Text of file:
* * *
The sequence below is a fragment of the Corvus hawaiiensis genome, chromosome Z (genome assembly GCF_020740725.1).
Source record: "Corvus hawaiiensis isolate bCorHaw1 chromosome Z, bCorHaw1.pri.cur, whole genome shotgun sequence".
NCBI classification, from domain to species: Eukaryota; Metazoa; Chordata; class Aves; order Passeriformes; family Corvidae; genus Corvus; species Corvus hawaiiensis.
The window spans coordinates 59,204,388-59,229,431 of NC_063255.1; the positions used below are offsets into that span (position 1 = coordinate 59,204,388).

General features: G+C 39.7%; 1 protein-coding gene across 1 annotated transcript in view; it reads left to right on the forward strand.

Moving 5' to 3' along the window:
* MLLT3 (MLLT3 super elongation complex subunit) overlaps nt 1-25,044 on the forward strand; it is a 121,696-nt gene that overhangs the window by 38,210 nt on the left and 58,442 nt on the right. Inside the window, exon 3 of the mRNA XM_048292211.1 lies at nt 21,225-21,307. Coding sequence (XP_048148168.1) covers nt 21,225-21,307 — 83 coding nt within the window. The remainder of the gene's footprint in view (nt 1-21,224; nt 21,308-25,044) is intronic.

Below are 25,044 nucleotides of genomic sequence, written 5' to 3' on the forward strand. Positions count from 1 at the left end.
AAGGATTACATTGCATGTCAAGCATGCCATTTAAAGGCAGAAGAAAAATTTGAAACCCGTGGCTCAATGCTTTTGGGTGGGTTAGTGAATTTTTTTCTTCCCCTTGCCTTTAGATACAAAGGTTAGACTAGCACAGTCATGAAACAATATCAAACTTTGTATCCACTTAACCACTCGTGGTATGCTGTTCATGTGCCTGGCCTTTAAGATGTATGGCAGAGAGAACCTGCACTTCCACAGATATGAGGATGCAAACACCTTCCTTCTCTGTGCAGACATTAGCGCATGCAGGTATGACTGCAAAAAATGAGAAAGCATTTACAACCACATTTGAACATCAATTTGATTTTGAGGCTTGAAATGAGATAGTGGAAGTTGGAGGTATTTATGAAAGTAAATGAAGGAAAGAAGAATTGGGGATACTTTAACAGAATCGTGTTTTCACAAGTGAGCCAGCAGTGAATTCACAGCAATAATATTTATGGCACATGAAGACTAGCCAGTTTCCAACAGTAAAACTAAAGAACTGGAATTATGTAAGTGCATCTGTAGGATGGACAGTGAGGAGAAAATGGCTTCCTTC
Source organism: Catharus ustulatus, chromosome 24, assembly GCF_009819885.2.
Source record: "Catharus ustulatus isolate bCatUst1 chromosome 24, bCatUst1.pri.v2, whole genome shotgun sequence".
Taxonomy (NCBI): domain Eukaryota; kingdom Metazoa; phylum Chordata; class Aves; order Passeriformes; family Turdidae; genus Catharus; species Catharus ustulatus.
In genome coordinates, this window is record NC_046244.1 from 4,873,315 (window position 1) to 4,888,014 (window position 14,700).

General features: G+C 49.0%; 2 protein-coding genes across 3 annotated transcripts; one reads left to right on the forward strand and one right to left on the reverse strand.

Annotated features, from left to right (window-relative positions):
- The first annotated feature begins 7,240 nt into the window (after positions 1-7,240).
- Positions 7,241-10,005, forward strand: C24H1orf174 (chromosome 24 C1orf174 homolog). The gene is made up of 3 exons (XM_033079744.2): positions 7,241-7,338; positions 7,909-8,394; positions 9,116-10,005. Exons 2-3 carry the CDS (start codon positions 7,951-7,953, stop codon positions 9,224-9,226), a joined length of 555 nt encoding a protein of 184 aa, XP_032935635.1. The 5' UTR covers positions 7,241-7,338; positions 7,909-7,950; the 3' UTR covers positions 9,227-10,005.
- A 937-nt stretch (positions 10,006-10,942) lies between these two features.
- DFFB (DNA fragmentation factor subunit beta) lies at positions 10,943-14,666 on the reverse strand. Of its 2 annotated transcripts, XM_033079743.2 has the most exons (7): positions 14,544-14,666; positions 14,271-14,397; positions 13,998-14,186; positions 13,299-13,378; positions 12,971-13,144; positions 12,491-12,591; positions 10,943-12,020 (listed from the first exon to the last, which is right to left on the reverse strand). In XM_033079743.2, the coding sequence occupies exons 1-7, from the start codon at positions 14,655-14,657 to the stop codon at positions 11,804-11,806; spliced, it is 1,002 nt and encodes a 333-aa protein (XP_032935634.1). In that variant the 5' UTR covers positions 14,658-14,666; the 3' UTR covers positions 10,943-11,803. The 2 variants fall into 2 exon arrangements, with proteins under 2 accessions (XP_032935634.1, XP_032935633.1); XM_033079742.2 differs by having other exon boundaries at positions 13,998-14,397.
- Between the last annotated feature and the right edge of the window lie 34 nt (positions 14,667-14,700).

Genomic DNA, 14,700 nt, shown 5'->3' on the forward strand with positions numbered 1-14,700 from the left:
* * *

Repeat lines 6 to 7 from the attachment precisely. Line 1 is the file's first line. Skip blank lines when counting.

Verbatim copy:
Moving 5' to 3' along the window:
* MLLT3 (MLLT3 super elongation complex subunit) overlaps nt 1-25,044 on the forward strand; it is a 121,696-nt gene that overhangs the window by 38,210 nt on the left and 58,442 nt on the right. Inside the window, exon 3 of the mRNA XM_048292211.1 lies at nt 21,225-21,307. Coding sequence (XP_048148168.1) covers nt 21,225-21,307 — 83 coding nt within the window. The remainder of the gene's footprint in view (nt 1-21,224; nt 21,308-25,044) is intronic.